Of course, those nearest to the fires will bear the most immediate effects. Smoke from the fires got so bad, it seemed to turn day into night in São Paulo on August 20th. Residents say the air quality is still making it difficult to breathe. On top of that, a massive global study on air pollution found that among the two dozen countries it observed, Brazil showed one of the sharpest increases in mortality rates whenever there’s more soot in the air.

    And because fire isn’t a natural phenomenon in the region, it can have outsized impacts on local plants and animals. One in ten of all animal species on Earth call the Amazon home, and experts expect that they will be dramatically affected by the fires in the short term. In the Amazon, plants and animals are “exceptionally sensitive” to fire, Jos Barlow, a professor of conservation science at Lancaster University in the UK, said to The Verge in an email. According to Barlow, even low-intensity fires with flames just 30 centimeters tall can kill up to half of the trees burned in a tropical rainforest.

    Why is this a hot topic politically?

    When Jair Bolsonaro was campaigning for office as a far-right candidate, he called for setting aside less land in the Amazon for indigenous tribes and preservation, and instead making it easier for industry to come into the rainforest. Since his election in October 2018, Bolsonaro put the Ministry of Agriculture in charge of the demarcation of indigenous territories instead of the Justice Ministry, essentially “letting the fox take over the chicken coop,” according to one lawmaker. His policies have been politically popular among industry and agricultural interests in Brazil, even as they’ve been condemned by Brazilian environmental groups and opposition lawmakers. Hundreds of indigenous women stormed the country’s capital on August 13th to protest Bolsonaro’s environmental rollbacks and encroachment of development on indigenous lands. The hashtag #PrayforAmazonia blew up on Twitter.

    Indigenous women take part in a protest against Bolsonaro’s environmental policies on August 13th, 2019 Photo by Tuane Fernandes/picture alliance via Getty Images

    About 60 percent of the Amazon can be found within Brazil’s borders, which gives the nation a massive amount of influence over the region. Not surprisingly, the fires have called international attention to the plight of the Amazon and have turned up the heat on Bolsonaro’s environmental policies.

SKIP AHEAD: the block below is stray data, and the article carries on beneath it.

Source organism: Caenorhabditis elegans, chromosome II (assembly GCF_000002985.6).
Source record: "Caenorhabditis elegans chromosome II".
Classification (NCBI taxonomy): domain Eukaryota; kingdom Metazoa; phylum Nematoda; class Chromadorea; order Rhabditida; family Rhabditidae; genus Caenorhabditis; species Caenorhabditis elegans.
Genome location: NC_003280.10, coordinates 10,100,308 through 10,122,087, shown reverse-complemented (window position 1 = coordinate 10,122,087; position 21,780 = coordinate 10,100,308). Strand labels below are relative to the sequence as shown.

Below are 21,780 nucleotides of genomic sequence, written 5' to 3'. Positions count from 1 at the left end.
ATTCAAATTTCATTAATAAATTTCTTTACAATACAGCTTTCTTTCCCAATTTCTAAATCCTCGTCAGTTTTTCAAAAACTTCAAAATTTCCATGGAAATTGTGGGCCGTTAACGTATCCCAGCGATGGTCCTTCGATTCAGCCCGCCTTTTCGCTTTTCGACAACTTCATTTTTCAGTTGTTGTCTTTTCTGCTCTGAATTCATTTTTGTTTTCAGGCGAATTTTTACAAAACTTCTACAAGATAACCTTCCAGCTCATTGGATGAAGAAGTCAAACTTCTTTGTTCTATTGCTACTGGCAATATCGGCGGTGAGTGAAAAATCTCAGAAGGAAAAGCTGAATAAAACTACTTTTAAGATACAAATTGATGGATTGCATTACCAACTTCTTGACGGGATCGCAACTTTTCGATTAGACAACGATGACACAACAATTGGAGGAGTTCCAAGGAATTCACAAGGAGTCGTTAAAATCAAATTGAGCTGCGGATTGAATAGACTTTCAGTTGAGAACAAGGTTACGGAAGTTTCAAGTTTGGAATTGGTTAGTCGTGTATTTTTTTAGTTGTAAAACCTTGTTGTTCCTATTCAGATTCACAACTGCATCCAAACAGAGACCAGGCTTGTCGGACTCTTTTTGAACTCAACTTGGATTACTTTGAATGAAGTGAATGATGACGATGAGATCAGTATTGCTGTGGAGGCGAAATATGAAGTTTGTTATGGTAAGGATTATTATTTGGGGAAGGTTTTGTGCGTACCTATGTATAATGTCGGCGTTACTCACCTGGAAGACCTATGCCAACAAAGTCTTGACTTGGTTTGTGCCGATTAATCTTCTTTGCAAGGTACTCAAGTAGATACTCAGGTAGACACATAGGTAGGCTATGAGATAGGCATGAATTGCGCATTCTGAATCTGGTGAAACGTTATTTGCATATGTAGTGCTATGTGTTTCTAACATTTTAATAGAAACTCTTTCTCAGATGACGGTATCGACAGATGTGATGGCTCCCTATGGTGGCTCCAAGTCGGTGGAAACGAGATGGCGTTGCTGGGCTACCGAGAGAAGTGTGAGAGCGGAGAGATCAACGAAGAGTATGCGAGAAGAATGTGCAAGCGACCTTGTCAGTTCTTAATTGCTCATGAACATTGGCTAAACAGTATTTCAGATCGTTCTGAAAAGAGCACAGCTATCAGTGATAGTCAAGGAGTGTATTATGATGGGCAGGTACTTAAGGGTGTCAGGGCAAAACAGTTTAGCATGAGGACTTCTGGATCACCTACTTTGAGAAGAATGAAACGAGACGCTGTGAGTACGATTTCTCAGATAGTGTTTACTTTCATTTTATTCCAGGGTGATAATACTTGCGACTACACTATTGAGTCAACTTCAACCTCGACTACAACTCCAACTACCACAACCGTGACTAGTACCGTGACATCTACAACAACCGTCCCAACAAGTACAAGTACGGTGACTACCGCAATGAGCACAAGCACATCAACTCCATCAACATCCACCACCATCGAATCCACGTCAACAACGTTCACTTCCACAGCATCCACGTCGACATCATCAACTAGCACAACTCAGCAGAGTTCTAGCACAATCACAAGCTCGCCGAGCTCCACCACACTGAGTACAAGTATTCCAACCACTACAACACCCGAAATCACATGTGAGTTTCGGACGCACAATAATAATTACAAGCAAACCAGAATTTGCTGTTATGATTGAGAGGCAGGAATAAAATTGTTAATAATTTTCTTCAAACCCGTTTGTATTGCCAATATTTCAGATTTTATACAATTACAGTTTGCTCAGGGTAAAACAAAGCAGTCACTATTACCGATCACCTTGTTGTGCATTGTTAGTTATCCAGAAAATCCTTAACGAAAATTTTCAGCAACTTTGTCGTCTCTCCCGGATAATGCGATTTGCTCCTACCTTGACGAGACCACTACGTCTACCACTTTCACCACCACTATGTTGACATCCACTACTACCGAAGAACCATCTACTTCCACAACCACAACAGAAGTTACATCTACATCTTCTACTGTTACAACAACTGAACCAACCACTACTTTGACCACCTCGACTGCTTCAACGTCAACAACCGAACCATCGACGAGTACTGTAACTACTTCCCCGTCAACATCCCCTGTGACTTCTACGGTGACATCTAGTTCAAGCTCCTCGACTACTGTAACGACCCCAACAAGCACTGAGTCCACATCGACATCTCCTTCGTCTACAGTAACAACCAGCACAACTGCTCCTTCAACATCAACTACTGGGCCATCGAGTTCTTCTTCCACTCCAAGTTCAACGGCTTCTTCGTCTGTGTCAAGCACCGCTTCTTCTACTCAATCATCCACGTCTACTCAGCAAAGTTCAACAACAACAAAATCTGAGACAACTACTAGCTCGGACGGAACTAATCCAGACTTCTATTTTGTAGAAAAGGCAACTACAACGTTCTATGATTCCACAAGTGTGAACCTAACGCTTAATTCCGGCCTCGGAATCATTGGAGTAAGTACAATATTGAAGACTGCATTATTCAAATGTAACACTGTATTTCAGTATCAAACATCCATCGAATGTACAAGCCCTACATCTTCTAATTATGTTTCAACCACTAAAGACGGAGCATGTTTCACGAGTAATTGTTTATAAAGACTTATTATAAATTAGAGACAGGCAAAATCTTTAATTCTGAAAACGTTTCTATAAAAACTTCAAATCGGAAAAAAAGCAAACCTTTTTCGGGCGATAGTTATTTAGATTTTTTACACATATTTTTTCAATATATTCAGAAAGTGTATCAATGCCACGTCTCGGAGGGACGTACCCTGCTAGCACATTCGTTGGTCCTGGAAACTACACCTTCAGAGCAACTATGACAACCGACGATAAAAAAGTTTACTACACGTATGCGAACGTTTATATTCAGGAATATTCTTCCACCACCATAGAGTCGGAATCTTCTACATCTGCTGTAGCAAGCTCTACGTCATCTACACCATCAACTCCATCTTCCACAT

French President Emmanuel Macron took to Twitter to call for action, pushing for emergency international talks on the Amazon at the G7 summit. On August 26th, the world’s seven largest economies offered Brazil more than $22 million in aid to help it get the fires under control. Bolsonaro promptly turned down the money, accusing Macron on Twitter of treating Brazil like a colony. Some in Brazil, including Bolsonaro, see the international aid as an attack on Brazil’s sovereignty, and its right to decide how to manage the land within its borders.

    “Letting the fox take over the chicken coop”

    President Donald Trump, on the other hand, congratulated Bolsonaro on his handling of the fires. “He is working very hard on the Amazon fires and in all respects doing a great job for the people of Brazil,” he tweeted on the 27th.

    Bolsonaro has since said that he’ll reconsider the deal, as long as Macron takes back his “insults” and Brazil has control over how the money is spent. On the 27th, Bolsonaro accepted $12.2 million in aid from the UK

    How are the fires being fought?

    On August 24th, after weeks of international and internal pressure, Bolsonaro deployed the military to help battle the fires, sending 44,000 troops to six states. Reuters reported the next day that warplanes were dousing flames.

    “It’s a complex operation. We have a lot of challenges,” Paulo Barroso tells The Verge. Barroso is the chairman of the national forest fire management committee of the National League of Military Firefighters Corps in Brazil. He has spent three decades fighting fires in Mato Grosso, one of the regions most affected by the ongoing fires. According to Barroso, more than 10,400 firefighters are spread thin across 5.5 million square kilometers in the Amazon and “hotspots” break out in the locations they’re unable to cover.

    “We don’t have an adequate structure to prevent, to control, and to fight the forest fires”